However, the MB's shortcomings in Egypt, Tunisia, Syria and elsewhere demonstrated how Qatar's political investments across MENA backfired. By 2013-14, the Qatari leadership took stock of the MB's failure to ride the wave of revolution that erupted in 2011; thus, there was a requirement for a "generational shift in strategic thinking."76 In June 2013, this resulted in an unforeseen succession shift, elevating to the throne Emir Tamim, who accepted Doha's high price for his successors' ambitious pro-MB foreign policy.
Indeed, Qatar's investment in the Ikhwan has produced diminishing returns for the hyper-rich emirate. The rise of Mohammed Morsi as Egypt's first democratically elected president marked a major victory for Doha. Yet the Islamist president's fall in July 2013, at the hands of secular elements of the Egyptian "deep state," delivered a major blow to Qatar's foreign-policy agenda. In Tunisia, Ennahda's October 2011 election victory made the Qataris increasingly optimistic about extending their influence throughout North Africa. However, the Tunisian MB later lost power in an election won by a secular party, diminishing its influence in Tunis.
Perhaps the most illustrative case of Qatar's foreign-policy shortcomings is Syria, where Doha's efforts to promote regime change and the rise of a Sunni Islamist political order in Damascus have proven futile and costly. The Syrian Arab Army (SAA), in tandem with Russian, Iranian, Iraqi and Lebanese forces, has achieved on-the-ground victories over Qatari-backed rebel factions including the Syrian MB, underscoring Doha's failure to achieve its objectives in the civil war. Doha's relationship with Libya's GNC/GNA may be materially successful, but, seen in the context of the failed state, its gains are questionable at best. Furthermore, while Qatar continues to fund Hamas in Gaza, its failure to generate substantial influence across the spectrum of Palestinian groups leaves it somewhat isolated, especially when other GCC states are working towards unity among these groups.77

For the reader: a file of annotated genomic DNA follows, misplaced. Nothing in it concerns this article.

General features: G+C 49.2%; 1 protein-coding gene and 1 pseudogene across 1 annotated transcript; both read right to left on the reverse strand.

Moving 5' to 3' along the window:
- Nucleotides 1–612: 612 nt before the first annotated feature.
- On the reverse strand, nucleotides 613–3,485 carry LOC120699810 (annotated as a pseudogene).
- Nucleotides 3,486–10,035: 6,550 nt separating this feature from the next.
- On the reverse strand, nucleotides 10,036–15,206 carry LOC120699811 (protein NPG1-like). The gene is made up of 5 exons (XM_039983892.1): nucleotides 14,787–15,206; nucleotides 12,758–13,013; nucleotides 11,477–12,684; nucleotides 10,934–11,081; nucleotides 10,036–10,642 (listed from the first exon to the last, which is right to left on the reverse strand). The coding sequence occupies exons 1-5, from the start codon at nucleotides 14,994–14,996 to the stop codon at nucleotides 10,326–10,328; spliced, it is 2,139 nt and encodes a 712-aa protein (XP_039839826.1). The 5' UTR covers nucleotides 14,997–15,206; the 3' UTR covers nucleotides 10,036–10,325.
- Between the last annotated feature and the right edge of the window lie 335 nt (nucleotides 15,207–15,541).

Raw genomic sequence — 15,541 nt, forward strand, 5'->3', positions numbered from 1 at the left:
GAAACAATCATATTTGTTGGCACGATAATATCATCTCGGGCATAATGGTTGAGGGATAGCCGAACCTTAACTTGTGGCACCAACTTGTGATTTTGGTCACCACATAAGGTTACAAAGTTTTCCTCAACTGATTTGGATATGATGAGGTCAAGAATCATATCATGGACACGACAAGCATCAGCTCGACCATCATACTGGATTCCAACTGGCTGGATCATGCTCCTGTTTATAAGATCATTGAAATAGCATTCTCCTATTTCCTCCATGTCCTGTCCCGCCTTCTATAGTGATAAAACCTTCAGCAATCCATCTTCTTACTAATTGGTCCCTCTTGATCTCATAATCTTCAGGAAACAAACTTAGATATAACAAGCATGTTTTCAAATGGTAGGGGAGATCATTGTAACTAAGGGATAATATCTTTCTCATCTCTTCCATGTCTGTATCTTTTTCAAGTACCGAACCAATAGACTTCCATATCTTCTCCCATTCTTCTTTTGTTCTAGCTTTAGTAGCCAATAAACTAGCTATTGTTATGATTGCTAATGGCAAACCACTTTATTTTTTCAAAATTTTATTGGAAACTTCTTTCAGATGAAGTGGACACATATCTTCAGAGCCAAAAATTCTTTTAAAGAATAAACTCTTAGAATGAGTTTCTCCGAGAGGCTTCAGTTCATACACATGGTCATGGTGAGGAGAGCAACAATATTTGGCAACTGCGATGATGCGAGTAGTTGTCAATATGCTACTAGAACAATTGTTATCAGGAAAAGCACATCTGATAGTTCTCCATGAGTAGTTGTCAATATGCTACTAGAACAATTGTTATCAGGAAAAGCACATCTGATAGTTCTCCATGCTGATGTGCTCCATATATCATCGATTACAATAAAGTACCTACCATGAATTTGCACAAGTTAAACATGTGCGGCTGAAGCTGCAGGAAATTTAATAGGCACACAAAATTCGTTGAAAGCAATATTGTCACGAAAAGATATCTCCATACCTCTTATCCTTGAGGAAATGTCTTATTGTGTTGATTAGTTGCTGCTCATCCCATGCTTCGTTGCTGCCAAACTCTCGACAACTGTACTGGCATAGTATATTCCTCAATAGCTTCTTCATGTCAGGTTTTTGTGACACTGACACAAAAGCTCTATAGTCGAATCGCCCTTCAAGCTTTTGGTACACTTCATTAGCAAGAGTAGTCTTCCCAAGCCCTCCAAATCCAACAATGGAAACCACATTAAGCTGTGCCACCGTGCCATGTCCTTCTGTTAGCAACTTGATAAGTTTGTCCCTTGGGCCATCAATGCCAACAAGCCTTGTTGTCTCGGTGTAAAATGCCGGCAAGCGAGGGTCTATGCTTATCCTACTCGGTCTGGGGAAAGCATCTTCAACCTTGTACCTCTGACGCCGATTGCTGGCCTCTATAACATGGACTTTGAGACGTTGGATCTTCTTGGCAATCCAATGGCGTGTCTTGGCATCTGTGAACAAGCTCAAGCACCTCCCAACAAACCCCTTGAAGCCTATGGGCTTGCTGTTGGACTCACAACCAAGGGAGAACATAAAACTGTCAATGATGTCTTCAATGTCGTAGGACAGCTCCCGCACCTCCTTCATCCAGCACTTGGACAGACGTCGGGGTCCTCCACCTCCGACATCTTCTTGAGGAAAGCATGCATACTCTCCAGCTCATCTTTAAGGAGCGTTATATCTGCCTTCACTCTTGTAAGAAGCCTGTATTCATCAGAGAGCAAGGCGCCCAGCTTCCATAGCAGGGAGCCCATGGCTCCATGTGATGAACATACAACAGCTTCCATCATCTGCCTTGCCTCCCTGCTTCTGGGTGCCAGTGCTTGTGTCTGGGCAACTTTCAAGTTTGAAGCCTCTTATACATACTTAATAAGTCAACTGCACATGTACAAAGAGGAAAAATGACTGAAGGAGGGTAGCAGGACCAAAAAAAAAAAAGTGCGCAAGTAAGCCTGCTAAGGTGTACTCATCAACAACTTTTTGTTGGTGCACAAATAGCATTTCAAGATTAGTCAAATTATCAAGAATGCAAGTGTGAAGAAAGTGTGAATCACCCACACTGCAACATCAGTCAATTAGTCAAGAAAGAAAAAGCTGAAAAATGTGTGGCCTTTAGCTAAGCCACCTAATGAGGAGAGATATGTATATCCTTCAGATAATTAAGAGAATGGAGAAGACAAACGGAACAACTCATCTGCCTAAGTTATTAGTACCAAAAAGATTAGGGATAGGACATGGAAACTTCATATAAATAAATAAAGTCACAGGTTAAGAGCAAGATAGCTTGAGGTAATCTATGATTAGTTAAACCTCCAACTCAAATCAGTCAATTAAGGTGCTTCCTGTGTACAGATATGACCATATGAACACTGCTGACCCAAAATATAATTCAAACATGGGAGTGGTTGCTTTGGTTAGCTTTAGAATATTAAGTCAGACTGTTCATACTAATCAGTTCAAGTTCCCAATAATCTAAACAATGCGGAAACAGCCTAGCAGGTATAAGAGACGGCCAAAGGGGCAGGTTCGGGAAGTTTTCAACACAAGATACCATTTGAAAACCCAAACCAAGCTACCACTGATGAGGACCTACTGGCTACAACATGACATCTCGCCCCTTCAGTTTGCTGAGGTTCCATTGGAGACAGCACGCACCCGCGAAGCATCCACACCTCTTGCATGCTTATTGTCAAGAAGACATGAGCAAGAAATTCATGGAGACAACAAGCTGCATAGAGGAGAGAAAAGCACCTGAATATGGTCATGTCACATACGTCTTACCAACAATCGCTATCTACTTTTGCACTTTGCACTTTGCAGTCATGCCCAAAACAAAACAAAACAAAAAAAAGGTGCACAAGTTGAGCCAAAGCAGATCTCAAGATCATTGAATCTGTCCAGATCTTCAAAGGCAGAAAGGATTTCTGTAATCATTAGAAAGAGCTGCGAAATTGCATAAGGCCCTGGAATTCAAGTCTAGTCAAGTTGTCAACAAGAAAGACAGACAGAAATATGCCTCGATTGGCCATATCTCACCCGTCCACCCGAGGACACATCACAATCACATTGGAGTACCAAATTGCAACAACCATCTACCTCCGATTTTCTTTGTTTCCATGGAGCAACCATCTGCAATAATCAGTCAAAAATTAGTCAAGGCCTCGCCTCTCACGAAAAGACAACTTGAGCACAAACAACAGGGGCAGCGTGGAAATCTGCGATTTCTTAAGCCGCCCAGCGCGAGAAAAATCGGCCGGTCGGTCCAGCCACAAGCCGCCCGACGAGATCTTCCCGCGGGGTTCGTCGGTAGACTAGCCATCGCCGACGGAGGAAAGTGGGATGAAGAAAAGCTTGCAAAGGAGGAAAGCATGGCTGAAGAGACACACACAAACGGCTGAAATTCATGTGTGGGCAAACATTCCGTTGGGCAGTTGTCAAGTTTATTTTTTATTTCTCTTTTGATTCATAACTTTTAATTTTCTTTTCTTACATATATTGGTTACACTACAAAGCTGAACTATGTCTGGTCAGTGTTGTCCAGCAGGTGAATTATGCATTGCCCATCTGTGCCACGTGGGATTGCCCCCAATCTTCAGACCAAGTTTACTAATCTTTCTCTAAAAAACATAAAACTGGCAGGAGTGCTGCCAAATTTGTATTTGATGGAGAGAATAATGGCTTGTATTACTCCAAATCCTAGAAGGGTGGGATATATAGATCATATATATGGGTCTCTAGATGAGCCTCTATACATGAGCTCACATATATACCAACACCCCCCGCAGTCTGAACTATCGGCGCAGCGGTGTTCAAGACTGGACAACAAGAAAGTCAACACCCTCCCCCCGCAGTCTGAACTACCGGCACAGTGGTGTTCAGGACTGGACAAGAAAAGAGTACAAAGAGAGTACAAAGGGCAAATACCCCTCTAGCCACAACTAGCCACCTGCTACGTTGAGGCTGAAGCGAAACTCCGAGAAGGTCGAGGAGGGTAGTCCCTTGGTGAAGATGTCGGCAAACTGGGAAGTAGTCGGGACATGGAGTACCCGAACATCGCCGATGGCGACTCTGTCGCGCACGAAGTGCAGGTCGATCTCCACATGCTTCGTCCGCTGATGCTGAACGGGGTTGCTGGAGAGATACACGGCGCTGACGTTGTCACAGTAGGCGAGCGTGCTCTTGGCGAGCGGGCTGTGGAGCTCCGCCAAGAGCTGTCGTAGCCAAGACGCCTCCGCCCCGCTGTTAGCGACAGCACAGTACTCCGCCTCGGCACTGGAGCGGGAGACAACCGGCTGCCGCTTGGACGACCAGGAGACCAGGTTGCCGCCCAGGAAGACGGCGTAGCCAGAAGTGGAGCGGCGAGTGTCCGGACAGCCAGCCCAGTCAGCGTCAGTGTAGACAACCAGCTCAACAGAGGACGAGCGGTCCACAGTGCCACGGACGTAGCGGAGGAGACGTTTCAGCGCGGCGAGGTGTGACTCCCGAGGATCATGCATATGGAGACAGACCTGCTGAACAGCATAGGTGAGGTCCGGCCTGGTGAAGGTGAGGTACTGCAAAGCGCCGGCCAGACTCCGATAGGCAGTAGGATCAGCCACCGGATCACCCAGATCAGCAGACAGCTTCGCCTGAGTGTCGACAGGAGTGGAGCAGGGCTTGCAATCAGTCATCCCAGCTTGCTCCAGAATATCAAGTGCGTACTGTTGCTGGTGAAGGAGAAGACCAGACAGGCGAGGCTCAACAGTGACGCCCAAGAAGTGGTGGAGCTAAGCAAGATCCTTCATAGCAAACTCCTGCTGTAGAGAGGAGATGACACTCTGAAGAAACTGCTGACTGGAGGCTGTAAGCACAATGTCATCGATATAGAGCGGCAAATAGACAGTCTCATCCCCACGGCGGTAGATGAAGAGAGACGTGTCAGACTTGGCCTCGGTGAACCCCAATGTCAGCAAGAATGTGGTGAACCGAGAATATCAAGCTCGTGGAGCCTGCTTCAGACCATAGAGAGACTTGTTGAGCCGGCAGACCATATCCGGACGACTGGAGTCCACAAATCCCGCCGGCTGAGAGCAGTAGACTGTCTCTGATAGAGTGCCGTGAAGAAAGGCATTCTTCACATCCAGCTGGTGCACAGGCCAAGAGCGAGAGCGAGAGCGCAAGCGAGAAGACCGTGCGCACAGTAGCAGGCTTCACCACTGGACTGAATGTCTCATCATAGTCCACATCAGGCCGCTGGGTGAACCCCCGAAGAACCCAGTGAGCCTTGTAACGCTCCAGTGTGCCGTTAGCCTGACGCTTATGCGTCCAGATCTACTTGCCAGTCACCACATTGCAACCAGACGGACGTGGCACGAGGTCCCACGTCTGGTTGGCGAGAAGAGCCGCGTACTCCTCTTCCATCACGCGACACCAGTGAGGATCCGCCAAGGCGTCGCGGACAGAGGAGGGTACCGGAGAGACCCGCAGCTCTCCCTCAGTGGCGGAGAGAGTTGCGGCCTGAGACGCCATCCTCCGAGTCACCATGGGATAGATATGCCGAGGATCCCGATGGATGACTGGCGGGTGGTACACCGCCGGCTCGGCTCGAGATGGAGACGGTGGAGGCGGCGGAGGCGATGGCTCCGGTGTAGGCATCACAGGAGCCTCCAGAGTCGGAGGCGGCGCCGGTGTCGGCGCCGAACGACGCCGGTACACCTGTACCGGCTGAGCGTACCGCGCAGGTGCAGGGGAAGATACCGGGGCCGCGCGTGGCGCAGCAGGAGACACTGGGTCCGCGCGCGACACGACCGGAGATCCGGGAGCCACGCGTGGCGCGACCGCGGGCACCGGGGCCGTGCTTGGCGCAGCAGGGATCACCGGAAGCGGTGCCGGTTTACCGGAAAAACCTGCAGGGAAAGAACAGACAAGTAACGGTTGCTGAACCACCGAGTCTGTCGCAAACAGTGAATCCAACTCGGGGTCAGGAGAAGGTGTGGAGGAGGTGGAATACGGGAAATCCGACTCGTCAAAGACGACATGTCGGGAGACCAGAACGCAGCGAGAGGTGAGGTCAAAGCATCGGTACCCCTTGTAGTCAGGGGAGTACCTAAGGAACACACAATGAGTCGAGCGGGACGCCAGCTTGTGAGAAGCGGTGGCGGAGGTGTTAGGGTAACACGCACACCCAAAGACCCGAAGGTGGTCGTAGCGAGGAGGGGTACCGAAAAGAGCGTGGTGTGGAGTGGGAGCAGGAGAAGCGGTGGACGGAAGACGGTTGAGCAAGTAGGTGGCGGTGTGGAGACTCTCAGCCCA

Qatar ostracized itself from its Arab neighbors and invited scorn for its intentions and position within the GCC. By March 2014, tensions between Doha and other Gulf Arab states had reached an unprecedented level when Bahrain, Saudi Arabia and the UAE recalled their ambassadors.78 The diplomatic spat arose after officials in Manama, Riyadh and Abu Dhabi accused Doha of failure to sign a non-interference pact in the middle of a transregional policy war against the Ikhwan, and thus actively working against the GCC's common interest. Tensions ran so high that Saudi Arabia even threatened to impose a land and sea blockade on Qatar if Doha failed to sever ties with the MB, close Al Jazeera and expel two American think tanks (the Brookings Doha Centre and the Rand Qatar Policy Institute).79 Eight months later, however, Manama, Riyadh and Abu Dhabi returned their ambassadors to Qatar, officially ending the largest intra-GCC diplomatic crisis since the Council's establishment in 1981.80